Body Lift vs. Suspension Lift: What's the Difference?

There is more than one way to add height to some trucks and SUVs.

Red 2024 Jeep Wrangler 4xe Rubicon with Jeep Performance Parts 2-inch lift kit in the desertJeep

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One of the main off-road modifications you can do to your truck or SUV is to add better, larger tires. Tires are easy to purchase and adding meatier treads means you can go farther with less chance of a flat. However, depending on your rig, you might not have enough room to do so. This is where a lift kit comes in.

There are two ways to lift a vehicle with a separate frame, such as a full-size pickup truck, a Jeep Wrangler, or a Toyota 4Runner. You can apply a body lift or a suspension lift. Both allow for larger wheels and tires, but they vary in their complexity, price, and advantages.

What Is a Body Lift?

A body lift raises the body of a vehicle up and away from the frame, creating space between the wheel well and hubs to add larger wheels and tires. This is usually done with plastic, metal, or urethane spacers installed between the body and the frame. Most body lifts give about 3 inches of lift.

There are many advantages to a body lift. First, it's an inexpensive way to add some height to your vehicle. Most body lifts cost a few hundred dollars and can be installed by a mechanic.

A body lift doesn't affect the truck's handling too much since its original suspension components remain the same. You won't have to upgrade the drivetrain or steering components either.

However, a body lift doesn't necessarily give you more ground clearance, so you'll still have to pay attention to rocks and other obstacles on the trail. A body lift may also leave a gap between the frame and the body that some find unsightly.

A body lift can only be used with body-on-frame or ladder-frame trucks and SUVs. That's fine for most pickup trucks as well as some off-road SUV favorites such as the Toyota 4Runner, Jeep Wrangler, and Ford Bronco. Unibody trucks such as the Ford Maverick and Hyundai Santa Cruz as well as many SUVs combine their body and frame into one piece, so there is no way to lift the body away from the frame.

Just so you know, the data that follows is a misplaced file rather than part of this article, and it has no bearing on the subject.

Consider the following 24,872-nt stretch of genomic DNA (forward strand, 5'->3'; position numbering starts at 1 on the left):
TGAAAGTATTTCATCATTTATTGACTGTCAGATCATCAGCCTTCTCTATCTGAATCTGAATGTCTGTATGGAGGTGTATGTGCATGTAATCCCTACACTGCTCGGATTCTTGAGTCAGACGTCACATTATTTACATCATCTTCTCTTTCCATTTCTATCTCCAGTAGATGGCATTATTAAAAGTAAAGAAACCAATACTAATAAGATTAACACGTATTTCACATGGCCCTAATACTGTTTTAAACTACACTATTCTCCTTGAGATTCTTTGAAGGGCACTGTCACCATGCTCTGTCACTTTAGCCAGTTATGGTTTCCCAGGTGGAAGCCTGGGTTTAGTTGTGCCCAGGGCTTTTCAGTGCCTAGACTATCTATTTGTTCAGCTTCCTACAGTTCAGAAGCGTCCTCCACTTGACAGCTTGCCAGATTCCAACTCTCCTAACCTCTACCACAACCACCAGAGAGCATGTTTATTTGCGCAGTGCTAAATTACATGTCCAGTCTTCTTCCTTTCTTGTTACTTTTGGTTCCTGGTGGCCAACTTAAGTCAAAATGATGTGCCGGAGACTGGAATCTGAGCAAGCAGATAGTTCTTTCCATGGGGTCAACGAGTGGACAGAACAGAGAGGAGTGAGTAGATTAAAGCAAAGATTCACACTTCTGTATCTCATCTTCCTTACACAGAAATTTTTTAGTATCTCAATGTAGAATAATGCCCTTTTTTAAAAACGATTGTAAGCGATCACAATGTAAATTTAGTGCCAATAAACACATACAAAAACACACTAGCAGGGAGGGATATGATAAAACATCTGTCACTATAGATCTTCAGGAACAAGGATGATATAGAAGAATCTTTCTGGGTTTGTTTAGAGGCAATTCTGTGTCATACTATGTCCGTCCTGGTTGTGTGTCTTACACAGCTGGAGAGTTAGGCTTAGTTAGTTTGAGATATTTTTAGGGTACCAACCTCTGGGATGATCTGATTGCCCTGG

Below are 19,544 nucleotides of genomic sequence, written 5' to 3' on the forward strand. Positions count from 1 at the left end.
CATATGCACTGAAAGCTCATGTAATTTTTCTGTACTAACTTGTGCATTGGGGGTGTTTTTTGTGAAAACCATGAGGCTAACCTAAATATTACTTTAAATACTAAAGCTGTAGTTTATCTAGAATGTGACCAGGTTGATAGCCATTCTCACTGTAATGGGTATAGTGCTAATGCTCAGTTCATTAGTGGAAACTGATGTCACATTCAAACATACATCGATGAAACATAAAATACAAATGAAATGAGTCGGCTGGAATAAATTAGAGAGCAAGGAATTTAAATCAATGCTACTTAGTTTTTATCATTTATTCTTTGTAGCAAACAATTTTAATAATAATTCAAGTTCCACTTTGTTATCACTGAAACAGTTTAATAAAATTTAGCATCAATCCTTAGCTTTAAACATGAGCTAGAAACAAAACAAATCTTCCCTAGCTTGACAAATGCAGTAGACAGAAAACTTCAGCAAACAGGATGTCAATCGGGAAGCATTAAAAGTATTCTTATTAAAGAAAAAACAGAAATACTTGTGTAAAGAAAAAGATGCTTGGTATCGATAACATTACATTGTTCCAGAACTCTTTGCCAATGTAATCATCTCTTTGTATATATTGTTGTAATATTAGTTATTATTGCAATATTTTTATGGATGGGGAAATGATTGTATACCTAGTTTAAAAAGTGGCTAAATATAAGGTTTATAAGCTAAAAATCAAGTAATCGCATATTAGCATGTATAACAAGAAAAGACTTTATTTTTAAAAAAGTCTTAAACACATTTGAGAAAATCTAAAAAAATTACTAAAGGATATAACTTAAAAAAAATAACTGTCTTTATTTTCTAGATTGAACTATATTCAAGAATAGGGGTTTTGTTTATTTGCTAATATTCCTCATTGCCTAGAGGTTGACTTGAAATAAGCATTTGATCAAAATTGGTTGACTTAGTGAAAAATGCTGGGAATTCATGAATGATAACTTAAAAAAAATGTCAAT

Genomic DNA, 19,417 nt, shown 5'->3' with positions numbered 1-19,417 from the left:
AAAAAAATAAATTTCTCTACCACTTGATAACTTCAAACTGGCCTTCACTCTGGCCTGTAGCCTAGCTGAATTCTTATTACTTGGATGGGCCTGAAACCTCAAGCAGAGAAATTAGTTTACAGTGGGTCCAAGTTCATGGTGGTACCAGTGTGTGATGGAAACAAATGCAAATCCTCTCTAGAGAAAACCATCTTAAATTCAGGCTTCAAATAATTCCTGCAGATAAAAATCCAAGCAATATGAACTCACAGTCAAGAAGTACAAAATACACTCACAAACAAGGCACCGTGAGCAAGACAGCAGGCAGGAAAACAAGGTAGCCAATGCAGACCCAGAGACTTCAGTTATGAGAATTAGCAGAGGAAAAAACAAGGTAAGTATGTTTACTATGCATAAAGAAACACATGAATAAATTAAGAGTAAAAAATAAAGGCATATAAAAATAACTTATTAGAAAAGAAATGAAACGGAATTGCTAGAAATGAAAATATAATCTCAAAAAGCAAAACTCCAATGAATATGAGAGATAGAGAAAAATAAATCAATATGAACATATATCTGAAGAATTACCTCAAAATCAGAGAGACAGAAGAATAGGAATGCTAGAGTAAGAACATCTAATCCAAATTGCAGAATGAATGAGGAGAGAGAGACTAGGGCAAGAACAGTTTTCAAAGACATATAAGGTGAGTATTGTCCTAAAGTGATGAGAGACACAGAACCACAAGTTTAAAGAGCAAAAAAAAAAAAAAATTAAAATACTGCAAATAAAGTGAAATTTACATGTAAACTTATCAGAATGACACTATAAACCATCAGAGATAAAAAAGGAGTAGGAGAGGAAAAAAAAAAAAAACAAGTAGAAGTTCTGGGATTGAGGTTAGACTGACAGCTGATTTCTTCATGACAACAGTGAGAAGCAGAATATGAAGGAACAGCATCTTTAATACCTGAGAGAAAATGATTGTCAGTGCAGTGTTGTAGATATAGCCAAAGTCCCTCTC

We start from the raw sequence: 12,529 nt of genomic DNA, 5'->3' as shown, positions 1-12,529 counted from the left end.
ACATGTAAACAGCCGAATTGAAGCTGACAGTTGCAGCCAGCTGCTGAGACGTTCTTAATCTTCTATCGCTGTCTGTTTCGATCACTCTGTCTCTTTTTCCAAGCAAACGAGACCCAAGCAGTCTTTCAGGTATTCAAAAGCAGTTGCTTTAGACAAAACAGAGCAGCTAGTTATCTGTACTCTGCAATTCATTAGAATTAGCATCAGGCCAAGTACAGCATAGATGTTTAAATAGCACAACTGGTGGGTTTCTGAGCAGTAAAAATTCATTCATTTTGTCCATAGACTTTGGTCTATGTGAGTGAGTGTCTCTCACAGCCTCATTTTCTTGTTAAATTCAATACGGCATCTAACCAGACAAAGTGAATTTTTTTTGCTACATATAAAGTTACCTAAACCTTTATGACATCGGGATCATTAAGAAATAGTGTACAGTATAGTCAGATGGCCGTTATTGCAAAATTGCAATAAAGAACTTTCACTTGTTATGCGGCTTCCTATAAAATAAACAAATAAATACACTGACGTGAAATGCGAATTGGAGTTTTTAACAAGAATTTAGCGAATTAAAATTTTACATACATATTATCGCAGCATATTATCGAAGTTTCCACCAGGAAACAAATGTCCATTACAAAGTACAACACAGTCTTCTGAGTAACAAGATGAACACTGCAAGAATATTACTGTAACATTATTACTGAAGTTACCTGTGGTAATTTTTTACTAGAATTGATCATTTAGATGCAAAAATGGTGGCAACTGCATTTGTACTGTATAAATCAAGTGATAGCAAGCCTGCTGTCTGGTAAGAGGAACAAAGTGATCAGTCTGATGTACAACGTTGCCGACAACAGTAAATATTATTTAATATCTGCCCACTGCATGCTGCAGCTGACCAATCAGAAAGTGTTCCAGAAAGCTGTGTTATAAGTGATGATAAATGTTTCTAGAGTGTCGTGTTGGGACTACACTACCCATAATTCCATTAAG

What Is a Suspension Lift?

A suspension lift raises the frame and body of a truck or SUV by adding longer shocks and springs. The greatest advantage of a suspension lift over a body lift is the increase in ground clearance, with kits that can raise your rig from a mild 1.5 inches all the way to 12 inches.

You can also fit larger wheels and tires on your truck with a suspension lift over a body lift, which can further increase ground clearance. Many suspension kits come with the components needed to increase wheel travel. However, suspension lifts are more expensive and often require professional installation.

Depending on your tire size, a suspension lift might increase the angle from the wheel hub to the differential, resulting in the wrong angle for the CV axles. You may also need a new driveshaft, longer brake lines, or an exhaust modification when you add a suspension lift.

If your kit doesn't come with upgraded upper control arms, you'll need a set. More adjustment will help correct any front wheel alignment issues.

Speaking of wheels, you'll need to be sure you have the correct backspace — a measurement from the wheel's mounting surface to its back lip — to account for all your new suspension components.

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Emme Hall
Emme Hall loves small convertibles and gets out to the canyons in her 2004 Mazdaspeed Miata whenever she can. You can also find her in the dirt in her lifted (yes, that's right) 2001 Mazda Miata, or racing air-cooled Volkswagens in races like the Baja 1000. She's taken first place twice in the Rebelle Rally — once driving a Jeep Wrangler and then a Rolls-Royce Cullinan the second time. She was also the first driver to take an electric vehicle to the Rebelle Rally when campaigning the Rivian R1T to a top-five finish